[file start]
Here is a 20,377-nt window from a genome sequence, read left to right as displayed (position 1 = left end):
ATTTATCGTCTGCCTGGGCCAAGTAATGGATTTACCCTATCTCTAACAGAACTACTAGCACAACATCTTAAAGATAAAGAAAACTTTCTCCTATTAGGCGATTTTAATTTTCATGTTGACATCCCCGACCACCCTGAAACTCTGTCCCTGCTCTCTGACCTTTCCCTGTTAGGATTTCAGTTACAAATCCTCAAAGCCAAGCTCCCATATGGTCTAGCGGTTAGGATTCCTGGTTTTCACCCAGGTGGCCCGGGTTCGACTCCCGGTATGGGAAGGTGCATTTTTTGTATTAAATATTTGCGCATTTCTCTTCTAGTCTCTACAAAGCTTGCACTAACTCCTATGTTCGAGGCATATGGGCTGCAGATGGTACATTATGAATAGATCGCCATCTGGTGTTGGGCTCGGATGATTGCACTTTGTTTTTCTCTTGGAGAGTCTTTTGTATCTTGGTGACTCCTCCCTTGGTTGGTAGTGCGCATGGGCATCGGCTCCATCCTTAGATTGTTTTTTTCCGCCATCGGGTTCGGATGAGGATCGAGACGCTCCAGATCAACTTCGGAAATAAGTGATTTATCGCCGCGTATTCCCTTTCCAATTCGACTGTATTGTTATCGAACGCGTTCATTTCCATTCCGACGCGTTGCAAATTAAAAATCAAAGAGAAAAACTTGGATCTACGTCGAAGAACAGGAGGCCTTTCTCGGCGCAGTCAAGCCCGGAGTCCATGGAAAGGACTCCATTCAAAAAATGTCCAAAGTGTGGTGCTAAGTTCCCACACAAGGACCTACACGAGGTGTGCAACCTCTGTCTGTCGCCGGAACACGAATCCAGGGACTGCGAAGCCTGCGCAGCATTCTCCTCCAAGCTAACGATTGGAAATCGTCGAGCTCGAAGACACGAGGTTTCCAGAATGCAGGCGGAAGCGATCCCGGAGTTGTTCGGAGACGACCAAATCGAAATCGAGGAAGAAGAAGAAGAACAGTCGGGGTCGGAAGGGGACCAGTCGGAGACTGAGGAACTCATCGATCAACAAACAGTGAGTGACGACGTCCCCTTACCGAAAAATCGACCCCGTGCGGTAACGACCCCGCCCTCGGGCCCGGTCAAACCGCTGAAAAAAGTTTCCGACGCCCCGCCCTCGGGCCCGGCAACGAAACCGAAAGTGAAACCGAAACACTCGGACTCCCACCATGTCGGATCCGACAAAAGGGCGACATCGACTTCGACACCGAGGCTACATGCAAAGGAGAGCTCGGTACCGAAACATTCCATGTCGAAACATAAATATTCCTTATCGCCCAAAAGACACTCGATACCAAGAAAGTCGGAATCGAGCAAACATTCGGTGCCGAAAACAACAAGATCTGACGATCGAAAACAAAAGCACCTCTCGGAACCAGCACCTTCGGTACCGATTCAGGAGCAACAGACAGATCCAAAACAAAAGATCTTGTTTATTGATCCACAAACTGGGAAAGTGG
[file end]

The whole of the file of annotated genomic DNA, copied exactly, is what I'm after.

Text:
Here is a 20,377-nt window from a genome sequence, read left to right as displayed (position 1 = left end):
ATTTATCGTCTGCCTGGGCCAAGTAATGGATTTACCCTATCTCTAACAGAACTACTAGCACAACATCTTAAAGATAAAGAAAACTTTCTCCTATTAGGCGATTTTAATTTTCATGTTGACATCCCCGACCACCCTGAAACTCTGTCCCTGCTCTCTGACCTTTCCCTGTTAGGATTTCAGTTACAAATCCTCAAAGCCAAGCTCCCATATGGTCTAGCGGTTAGGATTCCTGGTTTTCACCCAGGTGGCCCGGGTTCGACTCCCGGTATGGGAAGGTGCATTTTTTGTATTAAATATTTGCGCATTTCTCTTCTAGTCTCTACAAAGCTTGCACTAACTCCTATGTTCGAGGCATATGGGCTGCAGATGGTACATTATGAATAGATCGCCATCTGGTGTTGGGCTCGGATGATTGCACTTTGTTTTTCTCTTGGAGAGTCTTTTGTATCTTGGTGACTCCTCCCTTGGTTGGTAGTGCGCATGGGCATCGGCTCCATCCTTAGATTGTTTTTTTCCGCCATCGGGTTCGGATGAGGATCGAGACGCTCCAGATCAACTTCGGAAATAAGTGATTTATCGCCGCGTATTCCCTTTCCAATTCGACTGTATTGTTATCGAACGCGTTCATTTCCATTCCGACGCGTTGCAAATTAAAAATCAAAGAGAAAAACTTGGATCTACGTCGAAGAACAGGAGGCCTTTCTCGGCGCAGTCAAGCCCGGAGTCCATGGAAAGGACTCCATTCAAAAAATGTCCAAAGTGTGGTGCTAAGTTCCCACACAAGGACCTACACGAGGTGTGCAACCTCTGTCTGTCGCCGGAACACGAATCCAGGGACTGCGAAGCCTGCGCAGCATTCTCCTCCAAGCTAACGATTGGAAATCGTCGAGCTCGAAGACACGAGGTTTCCAGAATGCAGGCGGAAGCGATCCCGGAGTTGTTCGGAGACGACCAAATCGAAATCGAGGAAGAAGAAGAAGAACAGTCGGGGTCGGAAGGGGACCAGTCGGAGACTGAGGAACTCATCGATCAACAAACAGTGAGTGACGACGTCCCCTTACCGAAAAATCGACCCCGTGCGGTAACGACCCCGCCCTCGGGCCCGGTCAAACCGCTGAAAAAAGTTTCCGACGCCCCGCCCTCGGGCCCGGCAACGAAACCGAAAGTGAAACCGAAACACTCGGACTCCCACCATGTCGGATCCGACAAAAGGGCGACATCGACTTCGACACCGAGGCTACATGCAAAGGAGAGCTCGGTACCGAAACATTCCATGTCGAAACATAAATATTCCTTATCGCCCAAAAGACACTCGATACCAAGAAAGTCGGAATCGAGCAAACATTCGGTGCCGAAAACAACAAGATCTGACGATCGAAAACAAAAGCACCTCTCGGAACCAGCACCTTCGGTACCGATTCAGGAGCAACAGACAGATCCAAAACAAAAGATCTTGTTTATTGATCCACAAACTGGGAAAGTGG